Skip to main content
Broken Symmetries Juan Cortés Supralunar

Broken Symmetries: Interview with Juan Cortés

by FACT

Blog, Art and Science

Part of the Winter 2018 season

Share:  FacebookTwitter

Juan Cortés

Juan Cortés Supralunar, 2018, Broken Symmetries at FACT, Liverpool. Photo by Jon Barraclough.

Colombian artist Juan Cortés lives and works in Bogotá, Colombia. His works take on multiple forms such as installation works, recordings, and concert pieces. Cortés is interested in investigative and interdisciplinary processes and the connections between art, science and pedagogical processes. For Broken Symmetries, Juan is presenting Supralunar - Placing one's chin onto the vibrating plate causes the skull’s bones to act as an amplifier for the sound produced by the electromechanical gears inside, while the frequency of the lights inside, visible through a lens, creates a simulation of the morphogenesis of a galaxy through light and sound.
In this blog, Cortés discusses Supralunar in more depth.

How would you describe Supralunar?

I like to think of the work as a gear clock, mainly because I am interested in the way in which a mechanism that existed centuries ago can serve as a metaphor for a complex intangible phenomenon - the action of dark matter on celestial bodies - that is very hard to understand. I also think from a machinic aspect, because I am very interested in the way we refer to machines to build our idea of reality. Just as we use machines like the Large Hadron Collider at CERN to try and understand our cosmogony, clocks are also needed to be able to measure and represent time; I consider it important to rethink human-machine relations, in order to be able to blur and re-understand the relationships that make up our world.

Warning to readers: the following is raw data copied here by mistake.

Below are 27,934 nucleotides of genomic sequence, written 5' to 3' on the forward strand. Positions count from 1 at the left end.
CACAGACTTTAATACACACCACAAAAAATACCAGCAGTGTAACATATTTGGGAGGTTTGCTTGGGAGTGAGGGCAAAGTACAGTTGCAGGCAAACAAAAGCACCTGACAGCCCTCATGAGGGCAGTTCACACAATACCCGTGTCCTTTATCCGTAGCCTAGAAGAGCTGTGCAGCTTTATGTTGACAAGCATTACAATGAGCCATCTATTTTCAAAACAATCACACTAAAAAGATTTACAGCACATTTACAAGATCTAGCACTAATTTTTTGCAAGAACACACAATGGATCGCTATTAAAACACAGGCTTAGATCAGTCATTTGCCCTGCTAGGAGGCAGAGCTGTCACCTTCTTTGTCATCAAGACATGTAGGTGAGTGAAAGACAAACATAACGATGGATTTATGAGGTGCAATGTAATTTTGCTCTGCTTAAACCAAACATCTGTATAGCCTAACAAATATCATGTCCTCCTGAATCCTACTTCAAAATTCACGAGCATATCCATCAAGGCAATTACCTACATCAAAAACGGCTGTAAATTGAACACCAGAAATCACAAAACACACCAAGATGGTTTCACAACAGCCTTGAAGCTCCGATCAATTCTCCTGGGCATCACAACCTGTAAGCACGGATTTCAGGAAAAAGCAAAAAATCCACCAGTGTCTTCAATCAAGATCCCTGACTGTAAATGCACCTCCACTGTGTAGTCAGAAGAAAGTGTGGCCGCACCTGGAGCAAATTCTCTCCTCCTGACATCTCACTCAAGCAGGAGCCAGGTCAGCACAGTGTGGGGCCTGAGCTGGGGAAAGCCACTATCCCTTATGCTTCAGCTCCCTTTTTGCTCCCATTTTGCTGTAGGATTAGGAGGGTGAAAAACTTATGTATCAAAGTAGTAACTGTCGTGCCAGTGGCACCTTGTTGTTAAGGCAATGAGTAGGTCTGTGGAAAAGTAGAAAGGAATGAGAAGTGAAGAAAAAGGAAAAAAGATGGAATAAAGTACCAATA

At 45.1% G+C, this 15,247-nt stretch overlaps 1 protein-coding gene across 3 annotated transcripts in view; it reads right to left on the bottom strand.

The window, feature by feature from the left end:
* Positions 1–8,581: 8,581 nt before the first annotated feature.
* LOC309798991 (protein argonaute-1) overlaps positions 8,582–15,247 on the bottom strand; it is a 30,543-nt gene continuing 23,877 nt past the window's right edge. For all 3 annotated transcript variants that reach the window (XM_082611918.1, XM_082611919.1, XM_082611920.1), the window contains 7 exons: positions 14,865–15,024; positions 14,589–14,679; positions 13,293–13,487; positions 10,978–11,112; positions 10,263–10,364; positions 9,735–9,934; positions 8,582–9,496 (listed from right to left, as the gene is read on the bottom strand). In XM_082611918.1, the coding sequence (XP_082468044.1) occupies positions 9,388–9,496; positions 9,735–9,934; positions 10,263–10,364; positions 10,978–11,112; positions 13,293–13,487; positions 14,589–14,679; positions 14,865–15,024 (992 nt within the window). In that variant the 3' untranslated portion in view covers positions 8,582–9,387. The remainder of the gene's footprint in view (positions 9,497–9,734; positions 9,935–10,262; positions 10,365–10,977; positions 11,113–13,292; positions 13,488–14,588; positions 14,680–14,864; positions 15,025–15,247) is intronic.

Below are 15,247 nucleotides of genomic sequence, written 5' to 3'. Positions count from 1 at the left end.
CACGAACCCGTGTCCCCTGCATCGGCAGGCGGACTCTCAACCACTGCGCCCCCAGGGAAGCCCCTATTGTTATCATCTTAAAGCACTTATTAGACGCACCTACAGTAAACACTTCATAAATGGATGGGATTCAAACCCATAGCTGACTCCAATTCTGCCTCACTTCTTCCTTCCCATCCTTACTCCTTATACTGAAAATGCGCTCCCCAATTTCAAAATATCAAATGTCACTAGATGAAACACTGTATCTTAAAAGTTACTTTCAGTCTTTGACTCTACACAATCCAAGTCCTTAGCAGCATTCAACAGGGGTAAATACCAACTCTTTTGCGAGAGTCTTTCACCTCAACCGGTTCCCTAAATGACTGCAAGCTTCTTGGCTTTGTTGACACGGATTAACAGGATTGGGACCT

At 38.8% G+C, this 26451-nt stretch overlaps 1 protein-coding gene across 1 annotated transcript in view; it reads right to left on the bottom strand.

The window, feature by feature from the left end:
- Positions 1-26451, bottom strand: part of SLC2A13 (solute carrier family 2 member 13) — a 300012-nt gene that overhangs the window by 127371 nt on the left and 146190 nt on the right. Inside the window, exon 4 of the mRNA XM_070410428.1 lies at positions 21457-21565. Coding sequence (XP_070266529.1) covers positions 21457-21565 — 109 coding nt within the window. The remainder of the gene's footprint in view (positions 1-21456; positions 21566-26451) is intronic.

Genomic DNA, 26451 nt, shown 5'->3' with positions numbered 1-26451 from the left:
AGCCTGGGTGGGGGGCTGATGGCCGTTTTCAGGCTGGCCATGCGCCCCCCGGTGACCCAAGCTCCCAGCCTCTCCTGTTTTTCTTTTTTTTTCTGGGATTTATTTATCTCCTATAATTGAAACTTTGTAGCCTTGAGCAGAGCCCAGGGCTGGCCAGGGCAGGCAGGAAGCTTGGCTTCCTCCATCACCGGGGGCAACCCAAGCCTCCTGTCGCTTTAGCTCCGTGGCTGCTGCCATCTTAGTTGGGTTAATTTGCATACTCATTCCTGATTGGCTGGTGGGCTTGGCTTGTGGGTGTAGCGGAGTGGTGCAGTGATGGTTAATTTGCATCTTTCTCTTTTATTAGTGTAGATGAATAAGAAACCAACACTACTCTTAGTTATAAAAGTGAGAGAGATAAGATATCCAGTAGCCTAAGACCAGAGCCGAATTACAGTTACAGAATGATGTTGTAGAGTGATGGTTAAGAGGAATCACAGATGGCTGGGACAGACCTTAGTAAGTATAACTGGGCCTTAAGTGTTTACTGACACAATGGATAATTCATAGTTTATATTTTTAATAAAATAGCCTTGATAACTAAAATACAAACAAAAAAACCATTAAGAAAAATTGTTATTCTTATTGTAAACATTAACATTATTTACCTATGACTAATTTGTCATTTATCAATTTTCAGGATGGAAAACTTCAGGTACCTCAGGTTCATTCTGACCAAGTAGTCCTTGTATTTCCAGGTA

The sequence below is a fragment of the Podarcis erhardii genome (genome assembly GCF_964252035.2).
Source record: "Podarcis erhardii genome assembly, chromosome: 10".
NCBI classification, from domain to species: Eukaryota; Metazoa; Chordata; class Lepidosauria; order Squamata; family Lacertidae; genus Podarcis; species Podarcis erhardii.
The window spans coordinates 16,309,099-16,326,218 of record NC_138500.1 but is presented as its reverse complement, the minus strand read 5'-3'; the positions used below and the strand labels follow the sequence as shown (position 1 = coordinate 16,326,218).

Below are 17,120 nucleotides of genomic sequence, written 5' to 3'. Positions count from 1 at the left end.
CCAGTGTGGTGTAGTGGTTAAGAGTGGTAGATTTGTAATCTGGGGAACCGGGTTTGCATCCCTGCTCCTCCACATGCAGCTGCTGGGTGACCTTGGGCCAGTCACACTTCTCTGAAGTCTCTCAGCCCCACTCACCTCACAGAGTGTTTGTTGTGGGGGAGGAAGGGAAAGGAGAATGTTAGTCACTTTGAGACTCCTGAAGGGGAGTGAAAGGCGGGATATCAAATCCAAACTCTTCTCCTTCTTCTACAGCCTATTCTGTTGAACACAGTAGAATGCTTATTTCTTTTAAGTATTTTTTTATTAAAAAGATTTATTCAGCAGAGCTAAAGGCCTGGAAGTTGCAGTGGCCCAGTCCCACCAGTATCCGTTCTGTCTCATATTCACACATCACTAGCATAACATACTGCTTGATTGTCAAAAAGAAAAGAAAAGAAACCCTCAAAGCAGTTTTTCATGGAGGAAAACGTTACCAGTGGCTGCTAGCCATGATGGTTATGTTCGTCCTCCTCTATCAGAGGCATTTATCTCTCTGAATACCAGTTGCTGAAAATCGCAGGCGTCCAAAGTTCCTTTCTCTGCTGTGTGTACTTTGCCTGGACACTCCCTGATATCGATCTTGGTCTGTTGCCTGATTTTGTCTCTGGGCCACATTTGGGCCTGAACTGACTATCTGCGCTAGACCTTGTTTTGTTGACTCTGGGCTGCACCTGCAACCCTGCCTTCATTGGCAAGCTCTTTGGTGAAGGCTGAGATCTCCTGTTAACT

What are the main themes and subject matter of the work?

In formal terms, the work consists of a series of electromechanical gears in motion, where dark matter is staged through light and sound. Supralunar invites the spectator to immerse themselves in the discoveries made by Vera Rubin - the astronomer who discovered that the objects on the edges of galaxies move faster than expected - on the relationship between dark matter and the rotational movement of galaxies. In this sense, the work proposes a plastic and poetic approach to dark matter, starting from the morphogenesis and shape acquisition of a galaxy: the movements and series of collisions between luminous bodies dispersed in space which lead them to eventually become a galaxy. Dark matter plays a role in how hierarchically the structures of the universe are formed, from scattered parts to the conformation of galaxies.

How does Supralunar relate to time spent at CERN through Collide International?

As I mentioned earlier, I believe that our contemporary cosmogony - the story we tell ourselves and our construction of reality - is mediated and cemented in places like CERN and I consider it a very valuable opportunity to be able to approach these fascinating topics as an artist. I am yet to visit CERN, but above my interest and fascination with machines, I hope to find the right questions to address my interest in the phenomena that they are trying to resolve at CERN while I’m there.